Restrictions on charging tenants for solar power
Alana, when the solar installers get their permits the folks at permits don't tell them to go to the Historic Preservation Commission. Copying the nest rules for an historic town Williamsburg, you can put panels in as long as there are not seen from the street. Here is is a problem because of the hills. They also want to put panels facing south as their is 'more' sun. I think any side will do. So what if you miss a few percentage points, it won't be unsightly like the Federal Building and Tunick Building here in STT.
Going to hate to see what will happen in case of a good sized hurricane!
Ronnie - why is it not mandatory if in Historical district?
No Approval, no permit?
Or at least where not an eyesore?
How come HPC does not get the input prior/during to permitting allowance process?
We both have lived here long enough and thru many hurricanes, some devastating and we know how long it can take to get the infrastructure up and running again. My question because of this is: Okay you spend $20K (min.) on a whole house solar system.
We have another hurricane Marilyn or God forbid, something akin to Haiyan that hit the Philippines? Not unlikely as it may seem.
Your roof and solar system is gone, you are not connected to WAPA (which is also gone), how long is it going to take...........before one can get anyone, legitimate to do anything and have power again?
What is the cost to ones insurance to protect that investment when our rates are already so high for just a residential property?
If that scenario played out, I'd just run my whole home diesel generator until WAPA came back online and my roof and solar system was restored. You have to have multiple back ups.
They also want to put panels facing south as their is 'more' sun. I think any side will do. So what if you miss a few percentage points, it won't be unsightly like the Federal Building and Tunick Building here in STT.
This seriously misunderstands how solar works. Think of it like pushing on something very heavy. If you push on it really hard, it moves. Push on it half as hard, it doesn't move at all, a quarter as hard, nothing there too.
Today's solar panels require a lot of sun to produce any electricity. Solar installers point them at a very specific southern angle to ensure around noon they get that level of sun. Pointing them wherever you like will result in 0 energy produced.
Original question - are there laws governing landlords selling tenants power in Virgin Islands:
It appears any selling of electricity is illegal in the Virgin Islands without either a small provider permit or licensure as a public utility, and even then it appears you must still sell all your power to WAPA and have them sell it to your customers.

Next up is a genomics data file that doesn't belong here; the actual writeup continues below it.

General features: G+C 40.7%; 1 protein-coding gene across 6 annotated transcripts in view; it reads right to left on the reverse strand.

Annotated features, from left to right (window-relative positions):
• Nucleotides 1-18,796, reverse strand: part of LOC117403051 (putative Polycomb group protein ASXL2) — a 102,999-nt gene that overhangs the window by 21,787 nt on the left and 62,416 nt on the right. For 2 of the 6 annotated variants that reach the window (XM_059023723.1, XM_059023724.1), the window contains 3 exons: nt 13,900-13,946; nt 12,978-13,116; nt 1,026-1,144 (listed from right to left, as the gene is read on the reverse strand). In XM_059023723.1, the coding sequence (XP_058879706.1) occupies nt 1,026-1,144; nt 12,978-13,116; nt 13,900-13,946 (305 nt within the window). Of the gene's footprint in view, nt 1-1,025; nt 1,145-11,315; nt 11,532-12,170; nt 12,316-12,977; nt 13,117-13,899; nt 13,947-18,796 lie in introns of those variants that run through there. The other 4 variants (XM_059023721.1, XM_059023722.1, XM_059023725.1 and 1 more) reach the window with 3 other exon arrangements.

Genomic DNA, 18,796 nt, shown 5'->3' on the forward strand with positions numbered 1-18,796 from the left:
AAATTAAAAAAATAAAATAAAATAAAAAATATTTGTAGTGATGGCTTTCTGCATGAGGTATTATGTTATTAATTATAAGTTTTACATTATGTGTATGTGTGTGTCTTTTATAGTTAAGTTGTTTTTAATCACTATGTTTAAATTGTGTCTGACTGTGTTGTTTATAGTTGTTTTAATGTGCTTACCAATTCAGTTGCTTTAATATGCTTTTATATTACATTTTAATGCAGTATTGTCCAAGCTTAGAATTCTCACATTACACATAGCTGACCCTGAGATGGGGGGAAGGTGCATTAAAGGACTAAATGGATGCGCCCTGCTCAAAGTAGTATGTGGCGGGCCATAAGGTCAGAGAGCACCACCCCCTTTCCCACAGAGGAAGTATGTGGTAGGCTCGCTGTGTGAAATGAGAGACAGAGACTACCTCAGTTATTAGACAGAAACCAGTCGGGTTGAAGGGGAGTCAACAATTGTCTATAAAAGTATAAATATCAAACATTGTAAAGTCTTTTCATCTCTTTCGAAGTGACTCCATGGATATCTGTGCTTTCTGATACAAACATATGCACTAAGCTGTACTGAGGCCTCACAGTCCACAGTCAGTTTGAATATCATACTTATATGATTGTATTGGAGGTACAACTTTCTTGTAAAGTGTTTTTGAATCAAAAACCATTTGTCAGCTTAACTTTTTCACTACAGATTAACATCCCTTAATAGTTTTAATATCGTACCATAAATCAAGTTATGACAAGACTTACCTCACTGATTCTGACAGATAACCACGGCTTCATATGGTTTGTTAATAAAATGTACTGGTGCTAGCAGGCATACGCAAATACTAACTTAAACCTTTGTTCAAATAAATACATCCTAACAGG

On top of that, the process seems at best poorly implemented and at worst corrupt. Here's the story of a small company that put up a few wind turbines:
From 2008-2011 they were stuck in court proceedings, preventing them from selling any of the power. That forced them to disable the windmills (producing power with nowhere for it to go is a recipe for a fire). They remained disabled so long that times they seemed to be in the legal clear they couldn't get the windmills to work, costing them dearly. And - after several rounds in court, they keep getting dragged back in to go through the same proceedings.
It sure sounds like someone in government is out to screw at least them, if not renewable sources in general. I'd say the landlord in this case is just lucky no one in government has come by to mess their lives up yet.
The landlord should advertise as electricity included and jack up the rent to cover the cost. Problem solved.
Why did this get dredged back up lol. Wapa is half the cost now of OP.
It was a great discussion!
Since then, I now have solar panels on my house that generate way more power than I can use so i get a credit from WAPA every month.
I also have a tenant who was there before the solar installation and whose rent includes electricity.
Even though I'm now not paying for electricity, I certainly haven't reduced the tenant's rent.
Why would I and what VI law says I have to?
Your lease defines the terms.
Your lease defines the terms.
I've never seen a lease which specifies any details other than "includes electricity" so the source of the current is irrelevant.